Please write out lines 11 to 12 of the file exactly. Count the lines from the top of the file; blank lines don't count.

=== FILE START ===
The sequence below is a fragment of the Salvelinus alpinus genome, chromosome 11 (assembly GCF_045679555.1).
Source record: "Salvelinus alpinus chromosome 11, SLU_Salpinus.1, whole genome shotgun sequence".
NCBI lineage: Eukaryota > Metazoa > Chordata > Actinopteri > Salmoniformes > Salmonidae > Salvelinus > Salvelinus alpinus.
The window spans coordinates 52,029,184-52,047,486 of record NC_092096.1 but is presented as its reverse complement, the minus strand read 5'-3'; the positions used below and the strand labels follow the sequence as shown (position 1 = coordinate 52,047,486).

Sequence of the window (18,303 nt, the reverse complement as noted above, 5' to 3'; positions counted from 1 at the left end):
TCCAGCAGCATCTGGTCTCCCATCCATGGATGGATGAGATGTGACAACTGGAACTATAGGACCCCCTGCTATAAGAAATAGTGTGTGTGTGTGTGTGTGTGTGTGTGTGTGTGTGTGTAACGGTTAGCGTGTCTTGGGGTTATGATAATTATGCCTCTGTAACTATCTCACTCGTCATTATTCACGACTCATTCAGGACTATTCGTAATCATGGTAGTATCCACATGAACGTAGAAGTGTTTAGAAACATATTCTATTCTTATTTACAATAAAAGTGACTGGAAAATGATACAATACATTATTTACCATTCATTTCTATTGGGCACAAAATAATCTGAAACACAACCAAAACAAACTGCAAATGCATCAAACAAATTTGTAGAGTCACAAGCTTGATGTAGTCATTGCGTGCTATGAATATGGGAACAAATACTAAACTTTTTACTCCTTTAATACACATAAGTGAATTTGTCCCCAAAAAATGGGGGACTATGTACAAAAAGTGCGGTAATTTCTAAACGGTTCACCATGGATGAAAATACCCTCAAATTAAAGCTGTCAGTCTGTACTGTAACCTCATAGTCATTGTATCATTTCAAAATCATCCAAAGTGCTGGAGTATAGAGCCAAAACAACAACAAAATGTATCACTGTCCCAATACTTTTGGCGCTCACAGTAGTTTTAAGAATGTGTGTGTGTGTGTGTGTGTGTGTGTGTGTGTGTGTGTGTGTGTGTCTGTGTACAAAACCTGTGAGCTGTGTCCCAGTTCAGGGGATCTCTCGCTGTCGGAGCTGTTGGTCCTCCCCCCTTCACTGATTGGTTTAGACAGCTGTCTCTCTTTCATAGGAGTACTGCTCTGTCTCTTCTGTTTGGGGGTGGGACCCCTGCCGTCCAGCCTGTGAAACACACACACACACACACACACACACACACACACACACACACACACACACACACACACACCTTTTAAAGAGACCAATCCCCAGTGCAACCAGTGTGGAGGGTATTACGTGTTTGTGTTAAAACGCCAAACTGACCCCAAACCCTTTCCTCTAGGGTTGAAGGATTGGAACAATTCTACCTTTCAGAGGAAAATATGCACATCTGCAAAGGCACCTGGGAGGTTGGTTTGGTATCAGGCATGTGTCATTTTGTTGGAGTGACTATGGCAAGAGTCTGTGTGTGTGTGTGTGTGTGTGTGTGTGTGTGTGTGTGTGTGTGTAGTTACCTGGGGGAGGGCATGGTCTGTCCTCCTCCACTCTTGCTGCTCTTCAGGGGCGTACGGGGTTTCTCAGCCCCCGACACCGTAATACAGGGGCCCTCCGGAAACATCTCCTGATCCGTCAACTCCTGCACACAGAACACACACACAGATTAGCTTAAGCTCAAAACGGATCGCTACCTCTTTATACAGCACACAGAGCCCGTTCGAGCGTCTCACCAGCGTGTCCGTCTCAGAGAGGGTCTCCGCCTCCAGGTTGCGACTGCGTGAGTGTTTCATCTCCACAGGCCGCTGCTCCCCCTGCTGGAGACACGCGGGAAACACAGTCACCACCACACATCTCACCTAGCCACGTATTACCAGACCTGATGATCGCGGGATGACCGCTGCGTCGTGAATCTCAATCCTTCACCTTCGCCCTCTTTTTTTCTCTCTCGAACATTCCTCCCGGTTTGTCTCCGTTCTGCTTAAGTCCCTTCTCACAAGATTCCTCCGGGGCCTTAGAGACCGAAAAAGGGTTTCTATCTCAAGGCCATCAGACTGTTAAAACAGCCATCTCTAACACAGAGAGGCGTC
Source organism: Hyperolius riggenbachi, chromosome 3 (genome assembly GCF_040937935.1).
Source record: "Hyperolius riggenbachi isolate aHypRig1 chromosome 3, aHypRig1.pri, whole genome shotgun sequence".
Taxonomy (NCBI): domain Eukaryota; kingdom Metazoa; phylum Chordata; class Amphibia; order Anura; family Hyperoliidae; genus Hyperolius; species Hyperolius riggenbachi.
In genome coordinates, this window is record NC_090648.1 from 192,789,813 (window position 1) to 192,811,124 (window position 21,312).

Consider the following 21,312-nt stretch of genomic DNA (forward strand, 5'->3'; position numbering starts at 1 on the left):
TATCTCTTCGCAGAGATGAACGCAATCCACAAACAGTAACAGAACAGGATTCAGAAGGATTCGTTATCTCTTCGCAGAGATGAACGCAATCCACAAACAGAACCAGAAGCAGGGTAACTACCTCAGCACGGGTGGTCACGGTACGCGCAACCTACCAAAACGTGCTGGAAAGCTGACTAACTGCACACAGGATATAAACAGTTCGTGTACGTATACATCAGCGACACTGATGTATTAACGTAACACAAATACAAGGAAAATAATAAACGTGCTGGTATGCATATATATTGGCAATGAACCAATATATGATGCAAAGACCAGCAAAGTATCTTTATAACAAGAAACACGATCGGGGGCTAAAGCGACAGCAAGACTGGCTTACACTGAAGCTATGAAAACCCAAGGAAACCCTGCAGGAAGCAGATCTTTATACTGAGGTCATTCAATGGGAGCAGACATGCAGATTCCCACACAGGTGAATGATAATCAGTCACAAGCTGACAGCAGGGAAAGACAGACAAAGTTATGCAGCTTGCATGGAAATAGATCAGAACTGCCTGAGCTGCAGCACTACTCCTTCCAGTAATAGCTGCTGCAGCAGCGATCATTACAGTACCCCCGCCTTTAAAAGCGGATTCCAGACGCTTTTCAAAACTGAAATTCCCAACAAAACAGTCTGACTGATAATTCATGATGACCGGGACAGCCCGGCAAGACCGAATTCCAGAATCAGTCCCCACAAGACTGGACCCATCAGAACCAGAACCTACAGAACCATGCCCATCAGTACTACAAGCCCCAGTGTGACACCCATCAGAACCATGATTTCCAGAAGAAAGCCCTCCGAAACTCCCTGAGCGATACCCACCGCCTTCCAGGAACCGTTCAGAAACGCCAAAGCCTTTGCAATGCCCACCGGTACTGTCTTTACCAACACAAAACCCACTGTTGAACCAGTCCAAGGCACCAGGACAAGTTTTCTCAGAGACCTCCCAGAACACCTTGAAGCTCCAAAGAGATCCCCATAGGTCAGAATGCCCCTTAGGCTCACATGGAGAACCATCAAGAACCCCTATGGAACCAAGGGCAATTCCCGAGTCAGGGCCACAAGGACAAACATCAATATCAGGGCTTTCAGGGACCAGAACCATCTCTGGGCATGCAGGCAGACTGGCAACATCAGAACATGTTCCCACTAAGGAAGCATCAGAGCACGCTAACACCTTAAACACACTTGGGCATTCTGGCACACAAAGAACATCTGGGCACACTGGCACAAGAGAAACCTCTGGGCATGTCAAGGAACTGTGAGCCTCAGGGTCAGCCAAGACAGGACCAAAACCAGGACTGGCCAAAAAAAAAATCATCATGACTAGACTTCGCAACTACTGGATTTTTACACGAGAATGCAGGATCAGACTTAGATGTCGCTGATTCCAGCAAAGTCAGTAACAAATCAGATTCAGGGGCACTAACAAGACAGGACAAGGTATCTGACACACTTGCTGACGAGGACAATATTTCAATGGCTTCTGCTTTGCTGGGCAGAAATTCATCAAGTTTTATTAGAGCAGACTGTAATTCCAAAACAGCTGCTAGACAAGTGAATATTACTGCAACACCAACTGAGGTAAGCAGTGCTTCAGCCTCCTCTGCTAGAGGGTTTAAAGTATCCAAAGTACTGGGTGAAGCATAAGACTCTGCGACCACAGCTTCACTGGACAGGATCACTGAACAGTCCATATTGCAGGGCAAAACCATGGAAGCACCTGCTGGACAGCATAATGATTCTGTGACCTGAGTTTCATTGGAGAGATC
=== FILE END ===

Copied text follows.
Consider the following 21,312-nt stretch of genomic DNA (forward strand, 5'->3'; position numbering starts at 1 on the left):
TATCTCTTCGCAGAGATGAACGCAATCCACAAACAGTAACAGAACAGGATTCAGAAGGATTCGTTATCTCTTCGCAGAGATGAACGCAATCCACAAACAGAACCAGAAGCAGGGTAACTACCTCAGCACGGGTGGTCACGGTACGCGCAACCTACCAAAACGTGCTGGAAAGCTGACTAACTGCACACAGGATATAAACAGTTCGTGTACGTATACATCAGCGACACTGATGTATTAACGTAACACAAATACAAGGAAAATAATAAACGTGCTGGTATGCATATATATTGGCAATGAACCAATATATGATGCAAAGACCAGCAAAGTATCTTTATAACAAGAAACACGATCGGGGGCTAAAGCGACAGCAAGACTGGCTTACACTGAAGCTATGAAAACCCAAGGAAACCCTGCAGGAAGCAGATCTTTATACTGAGGTCATTCAATGGGAGCAGACATGCAGATTCCCACACAGGTGAATGATAATCAGTCACAAGCTGACAGCAGGGAAAGACAGACAAAGTTATGCAGCTTGCATGGAAATAGATCAGAACTGCCTGAGCTGCAGCACTACTCCTTCCAGTAATAGCTGCTGCAGCAGCGATCATTACAGTACCCCCGCCTTTAAAAGCGGATTCCAGACGCTTTTCAAAACTGAAATTCCCAACAAAACAGTCTGACTGATAATTCATGATGACCGGGACAGCCCGGCAAGACCGAATTCCAGAATCAGTCCCCACAAGACTGGACCCATCAGAACCAGAACCTACAGAACCATGCCCATCAGTACTACAAGCCCCAGTGTGACACCCATCAGAACCATGATTTCCAGAAGAAAGCCCTCCGAAACTCCCTGAGCGATACCCACCGCCTTCCAGGAACCGTTCAGAAACGCCAAAGCCTTTGCAATGCCCACCGGTACTGTCTTTACCAACACAAAACCCACTGTTGAACCAGTCCAAGGCACCAGGACAAGTTTTCTCAGAGACCTCCCAGAACACCTTGAAGCTCCAAAGAGATCCCCATAGGTCAGAATGCCCCTTAGGCTCACATGGAGAACCATCAAGAACCCCTATGGAACCAAGGGCAATTCCCGAGTCAGGGCCACAAGGACAAACATCAATATCAGGGCTTTCAGGGACCAGAACCATCTCTGGGCATGCAGGCAGACTGGCAACATCAGAACATGTTCCCACTAAGGAAGCATCAGAGCACGCTAACACCTTAAACACACTTGGGCATTCTGGCACACAAAGAACATCTGGGCACACTGGCACAAGAGAAACCTCTGGGCATGTCAAGGAACTGTGAGCCTCAGGGTCAGCCAAGACAGGACCAAAACCAGGACTGGCCAAAAAAAAAATCATCATGACTAGACTTCGCAACTACTGGATTTTTACACGAGAATGCAGGATCAGACTTAGATGTCGCTGATTCCAGCAAAGTCAGTAACAAATCAGATTCAGGGGCACTAACAAGACAGGACAAGGTATCTGACACACTTGCTGACGAGGACAATATTTCAATGGCTTCTGCTTTGCTGGGCAGAAATTCATCAAGTTTTATTAGAGCAGACTGTAATTCCAAAACAGCTGCTAGACAAGTGAATATTACTGCAACACCAACTGAGGTAAGCAGTGCTTCAGCCTCCTCTGCTAGAGGGTTTAAAGTATCCAAAGTACTGGGTGAAGCATAAGACTCTGCGACCACAGCTTCACTGGACAGGATCACTGAACAGTCCATATTGCAGGGCAAAACCATGGAAGCACCTGCTGGACAGCATAATGATTCTGTGACCTGAGTTTCATTGGAGAGATC